is expected to return a boolean dependent on whether the provided parameters are suitable for the model. Thus, we added a few tests to the method.

For the remaining methods that must be implemented, namely `abcpy.models.Model.get_parameters`

and `abcpy.models.Model.simulate`

, we proceed in exactly the same way. This leads to an implementation that might look like the following:

```
def get_parameters(self):
return np.array([self.mu, self.sigma])
def simulate(self, k):
return list((self.rng.normal(self.mu, self.sigma, k)).reshape(-1))
```

Our model now conforms to ABCpy and we can start inferring parameters in the same way (see Getting Started) as we would do with shipped models. The complete example code can be found here

## Wrap a Model Written in C++¶

There are several frameworks that help you integrating your C++/C code into Python. We showcase examples for

## Using Swig¶

Swig is a tool that creates a Python wrapper for our C++/C code using an interface (file) that we have to specify. We can then import the wrapper and in turn use your C++ code with ABCpy as if it was written in Python.

We go through a complete example to illustrate how to use a simple Gaussian model written in C++ with ABCpy. First, have a look at our C++ model:

```
void gaussian_model(double* result, unsigned int k, double mu, double sigma, int seed) {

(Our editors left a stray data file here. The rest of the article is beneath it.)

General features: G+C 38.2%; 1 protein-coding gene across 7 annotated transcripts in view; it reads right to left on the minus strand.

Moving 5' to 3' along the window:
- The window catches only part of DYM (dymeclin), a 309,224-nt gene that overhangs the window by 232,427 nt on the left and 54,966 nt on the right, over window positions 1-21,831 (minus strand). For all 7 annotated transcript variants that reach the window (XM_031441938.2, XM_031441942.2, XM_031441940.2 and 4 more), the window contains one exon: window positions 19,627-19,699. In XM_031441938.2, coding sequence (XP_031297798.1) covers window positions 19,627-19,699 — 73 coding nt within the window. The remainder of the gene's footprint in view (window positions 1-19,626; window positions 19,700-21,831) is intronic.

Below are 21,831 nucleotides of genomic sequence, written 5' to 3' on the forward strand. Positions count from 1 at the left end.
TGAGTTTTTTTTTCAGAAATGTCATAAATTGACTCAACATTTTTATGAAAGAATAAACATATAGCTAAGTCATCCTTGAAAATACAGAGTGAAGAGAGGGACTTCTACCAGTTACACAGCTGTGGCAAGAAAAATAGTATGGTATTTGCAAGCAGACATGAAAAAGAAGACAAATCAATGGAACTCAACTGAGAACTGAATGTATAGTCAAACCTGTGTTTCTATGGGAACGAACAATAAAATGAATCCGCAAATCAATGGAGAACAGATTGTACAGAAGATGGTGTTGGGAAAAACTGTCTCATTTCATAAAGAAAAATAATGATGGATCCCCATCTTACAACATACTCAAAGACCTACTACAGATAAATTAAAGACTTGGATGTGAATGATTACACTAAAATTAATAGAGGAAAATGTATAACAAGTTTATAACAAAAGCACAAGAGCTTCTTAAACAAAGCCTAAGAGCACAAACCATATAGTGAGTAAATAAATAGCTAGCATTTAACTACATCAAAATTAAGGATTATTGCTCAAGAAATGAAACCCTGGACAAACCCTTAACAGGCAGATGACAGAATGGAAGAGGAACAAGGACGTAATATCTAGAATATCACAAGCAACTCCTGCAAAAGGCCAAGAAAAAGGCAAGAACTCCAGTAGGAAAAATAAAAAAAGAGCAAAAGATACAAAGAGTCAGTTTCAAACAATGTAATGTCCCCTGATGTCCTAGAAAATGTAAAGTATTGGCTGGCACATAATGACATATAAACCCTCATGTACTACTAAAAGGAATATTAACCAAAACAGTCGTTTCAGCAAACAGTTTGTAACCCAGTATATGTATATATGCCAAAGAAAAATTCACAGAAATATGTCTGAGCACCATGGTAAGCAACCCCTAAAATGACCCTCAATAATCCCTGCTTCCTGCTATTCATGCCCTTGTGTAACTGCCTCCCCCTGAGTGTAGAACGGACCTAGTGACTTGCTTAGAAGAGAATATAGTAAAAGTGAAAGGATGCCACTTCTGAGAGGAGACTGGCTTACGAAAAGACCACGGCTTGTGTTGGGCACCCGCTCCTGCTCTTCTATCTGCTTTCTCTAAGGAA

boost::mt19937 rng(seed);
boost::normal_distribution<> nd(mu, sigma);
boost::variate_generator<boost::mt19937, boost::normal_distribution<> > sampler(rng, nd);
for (int i=0; i<k; ++i) {
result[i] = sampler();
}
}
```

To use this code in Python, we need to specify exactly how to expose the C++ function to Python. Therefore, we write a Swig interface file that look as follows:

```
%module gaussian_model_simple
%{
#define SWIG_FILE_WITH_INIT
#include <iostream>
#include <boost/random.hpp>
#include <boost/random/normal_distribution.hpp>
extern void gaussian_model(double* result, unsigned int k, double mu, double sigma, int seed);
%}
%include "numpy.i"
%init %{
import_array();
%}
%apply (double* ARGOUT_ARRAY1, int DIM1 ) {(double* result, unsigned int k)};
extern void gaussian_model(double* result, unsigned int k, double mu, double sigma, int seed);
```

In the first line we define the module name we later have to import in your ABCpy Python code. Then, in curly brackets, we specify which libraries we want to include and which function we want to expose through the wrapper.

Now comes the tricky part. The model class expects a method simulate that forward-simulates our model and which returns an array of syntetic observations. However, C++/C does not know the concept of returning an array, instead in C++/C we would provide a memory position (pointer) where to write the results. Swig has to translate between the two concepts. We use actually an Swig interface definition from numpy called import_array. The line

```
%apply (double* ARGOUT_ARRAY1, int DIM1 ) {(double* result, unsigned int k)};
```

states that we want the two parameters result and k of the gaussian_model C++ function be interpreted as an array of length k that is returned. Have a look at the Python code below and observe how the wrapped Python function takes only two instead of four parameters and returns a numpy array.